Why Do We Pay To Learn?

Old Cash Register We choose how we spend our time and money. Even if learning is free, plenty of people would rather watch Honey Boo Boo than check out a free and open course from MIT or Stanford. Other times, we will pay to attend a conference and skip the sessions to hang out in the hallways. Several people get hung up on the price of ebooks, wondering why a digital file should command a dollar value when it’s not made of paper and not shipped, as if the “value” of a book is in the construction of the product itself.

At the bottom of this post is an invite to a FREE fun project for the coming year.

We are faced with choices all the time around whether we should spend money or not. Should you buy a $5 latte or just make coffee at home? Should you pay for Cable TV or just use Netflix and Hulu? Should you get a new outfit or make do with what’s in the closet? Do you have the time to learn all this?

So why do we pay to learn? Here are some thoughts to help you clarify your own answers.

“You Can Figure This Out For Yourself.”

Last year, I charged for a course on how to get more out of Google+. Some people were outraged that I wanted money to walk you through a class on something you could learn yourself, if you wanted to take the time. Just let those sentences percolate for a moment. I could learn Spanish if I hung out around more Spanish speaking people, or I could pay for the Rosetta Stone courses and then put them to use (boy, I really should do this, by the way).

Most everything in life is figure-outable. I could figure out yoga, if I spent a lot of time finding snippets of free classes on YouTube, or I could go to the class and get instruction. I could learn to be a better writer strictly by practicing more instead of committing to a 16-week course.

So, if you could figure it out, why do you choose to go to yoga classes or pay for a course? Because you want the guidance, and because someone’s done some of the assembly work for you.

You Already Know This

Most of the books we buy and the classes we take cover ground we already know. When you buy a book about a diet or weight loss, it’s not like you’re going to be surprised most times. “Wait, Devil Dogs aren’t on this list of acceptable foods either! What?”

We buy sometimes to reinforce what we already know. I just bought a book about bodyweight exercises (you can read about which one here), and I know all the exercises in there. In this case, I’m paying for the author’s sequencing, the way he assembles the advice. I paid for a webinar the other day on email list building techniques. Though I didn’t get much out of it, I did find one very simple piece of advice that I implemented almost immediately. Time will tell whether the money spent was worth it, but I suspect it was.

In my project with S. Anthony Iannarino, Finding the Superpower of Flight, Claudio Alegre said, The “2 asks” alone was worth the price of admission … count on my support for your next webinars. He paid $97 and felt he’d received his money’s worth for that.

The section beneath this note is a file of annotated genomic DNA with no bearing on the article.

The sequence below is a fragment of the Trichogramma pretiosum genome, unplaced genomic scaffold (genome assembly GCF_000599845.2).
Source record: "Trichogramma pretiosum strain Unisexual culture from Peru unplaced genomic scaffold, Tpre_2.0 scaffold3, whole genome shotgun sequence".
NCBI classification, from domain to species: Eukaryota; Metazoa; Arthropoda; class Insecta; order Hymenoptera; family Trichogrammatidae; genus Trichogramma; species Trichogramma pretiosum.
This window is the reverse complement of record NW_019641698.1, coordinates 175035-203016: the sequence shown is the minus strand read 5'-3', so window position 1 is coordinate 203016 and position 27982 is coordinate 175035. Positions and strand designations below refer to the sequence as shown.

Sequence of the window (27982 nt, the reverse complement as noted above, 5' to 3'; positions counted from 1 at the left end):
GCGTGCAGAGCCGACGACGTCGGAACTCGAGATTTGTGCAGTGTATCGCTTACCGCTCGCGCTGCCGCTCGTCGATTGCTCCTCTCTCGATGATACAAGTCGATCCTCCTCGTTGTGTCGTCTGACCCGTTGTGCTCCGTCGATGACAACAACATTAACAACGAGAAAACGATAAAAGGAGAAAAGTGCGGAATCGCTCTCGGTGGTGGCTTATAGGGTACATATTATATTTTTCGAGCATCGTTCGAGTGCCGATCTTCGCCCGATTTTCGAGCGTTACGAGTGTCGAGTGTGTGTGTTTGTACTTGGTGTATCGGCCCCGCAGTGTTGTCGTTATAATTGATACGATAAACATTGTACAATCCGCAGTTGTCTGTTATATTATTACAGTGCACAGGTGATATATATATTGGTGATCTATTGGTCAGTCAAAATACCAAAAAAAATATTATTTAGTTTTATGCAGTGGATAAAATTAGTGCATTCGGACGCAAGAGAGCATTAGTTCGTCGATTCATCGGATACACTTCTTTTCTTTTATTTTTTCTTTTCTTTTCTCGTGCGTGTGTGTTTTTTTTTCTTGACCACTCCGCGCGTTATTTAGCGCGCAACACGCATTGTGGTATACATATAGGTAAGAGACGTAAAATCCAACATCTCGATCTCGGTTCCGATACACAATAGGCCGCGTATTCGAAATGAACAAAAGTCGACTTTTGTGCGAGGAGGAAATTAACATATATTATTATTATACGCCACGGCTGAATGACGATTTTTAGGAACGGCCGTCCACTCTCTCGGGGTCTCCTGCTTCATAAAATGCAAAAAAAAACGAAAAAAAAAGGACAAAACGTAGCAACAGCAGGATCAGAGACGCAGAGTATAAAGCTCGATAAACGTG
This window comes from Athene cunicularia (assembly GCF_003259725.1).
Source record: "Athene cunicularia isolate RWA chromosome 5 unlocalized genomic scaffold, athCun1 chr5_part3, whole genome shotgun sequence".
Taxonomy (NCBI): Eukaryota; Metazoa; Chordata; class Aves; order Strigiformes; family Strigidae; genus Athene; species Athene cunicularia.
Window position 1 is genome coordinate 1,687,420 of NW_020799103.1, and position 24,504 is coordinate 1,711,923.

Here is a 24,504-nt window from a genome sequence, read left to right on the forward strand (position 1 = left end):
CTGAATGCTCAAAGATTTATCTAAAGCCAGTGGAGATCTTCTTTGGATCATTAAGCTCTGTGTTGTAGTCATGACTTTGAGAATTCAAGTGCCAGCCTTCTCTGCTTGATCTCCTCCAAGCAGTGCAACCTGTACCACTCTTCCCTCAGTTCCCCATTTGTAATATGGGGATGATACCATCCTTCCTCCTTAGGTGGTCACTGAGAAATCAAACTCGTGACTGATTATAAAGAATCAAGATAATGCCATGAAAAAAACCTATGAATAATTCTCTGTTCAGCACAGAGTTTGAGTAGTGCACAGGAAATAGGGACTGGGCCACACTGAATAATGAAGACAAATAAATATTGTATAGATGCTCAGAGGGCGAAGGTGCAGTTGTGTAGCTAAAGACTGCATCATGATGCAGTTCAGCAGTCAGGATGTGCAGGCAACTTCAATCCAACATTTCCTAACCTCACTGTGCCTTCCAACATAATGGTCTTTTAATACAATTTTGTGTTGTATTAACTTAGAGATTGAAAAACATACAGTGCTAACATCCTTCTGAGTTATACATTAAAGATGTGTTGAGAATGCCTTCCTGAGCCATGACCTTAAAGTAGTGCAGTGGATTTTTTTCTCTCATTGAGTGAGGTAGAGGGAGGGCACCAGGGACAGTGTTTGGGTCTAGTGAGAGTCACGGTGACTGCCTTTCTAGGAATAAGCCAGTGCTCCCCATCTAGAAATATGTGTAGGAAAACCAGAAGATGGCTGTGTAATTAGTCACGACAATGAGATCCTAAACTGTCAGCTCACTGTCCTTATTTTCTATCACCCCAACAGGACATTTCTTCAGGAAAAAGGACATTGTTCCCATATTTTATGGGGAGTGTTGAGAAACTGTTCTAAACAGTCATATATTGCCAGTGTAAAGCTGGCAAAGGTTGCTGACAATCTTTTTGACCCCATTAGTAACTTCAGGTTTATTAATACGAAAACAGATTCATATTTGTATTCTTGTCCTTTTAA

I would feel that’s a strange response if it hadn’t happened to me. I spent thousands of dollars on a speaking coach myself, and learned something so major in the first 20 minutes of the all-day session with him that I could have walked out and felt that I’d received my money’s worth. To me, and probably Claudio, there was something said, finally, in a way I hadn’t thought of it before, that took a fairly simple idea and made it mine.

And What Should You Pay?

Don’t expect simple answers here. Ebooks are around $9.99 on Amazon, unless they’re self-published and then you can see prices ranging from free to $199. Yes, someone has an ebook priced the same as the Kindle Fire HD you could read it on. Does that shock or bother me? Not at all. If the information is worth $199, that’s what it’s worth.

My own writing class costs $497 for 16 weeks. In looking around at community college adult education non-credit programs, I’m somewhere in the middle. Only, my information comes with a lot of bonus information like video interviews with writing professionals, and an online forum, blah blah blah. Is it worth $497? I say absolutely. But not if you think you should buy a $4.95 magazine and learn from that. Not if you think there’s enough written about how to write to keep someone going.

Price is the most difficult part of the equation for most people to swallow. It’s also the hardest to understand (on either side: if you’ve ever had to price your own products or services, you know this).

How did I come up with my pricing?

I price almost entirely on my perception of the value of the course based on what I, myself, would be willing to pay for after having experienced similar products. Meaning, I don’t care what the market price rates are; I care what I think the exchange of value is worth. That’s my style. Your mileage may vary.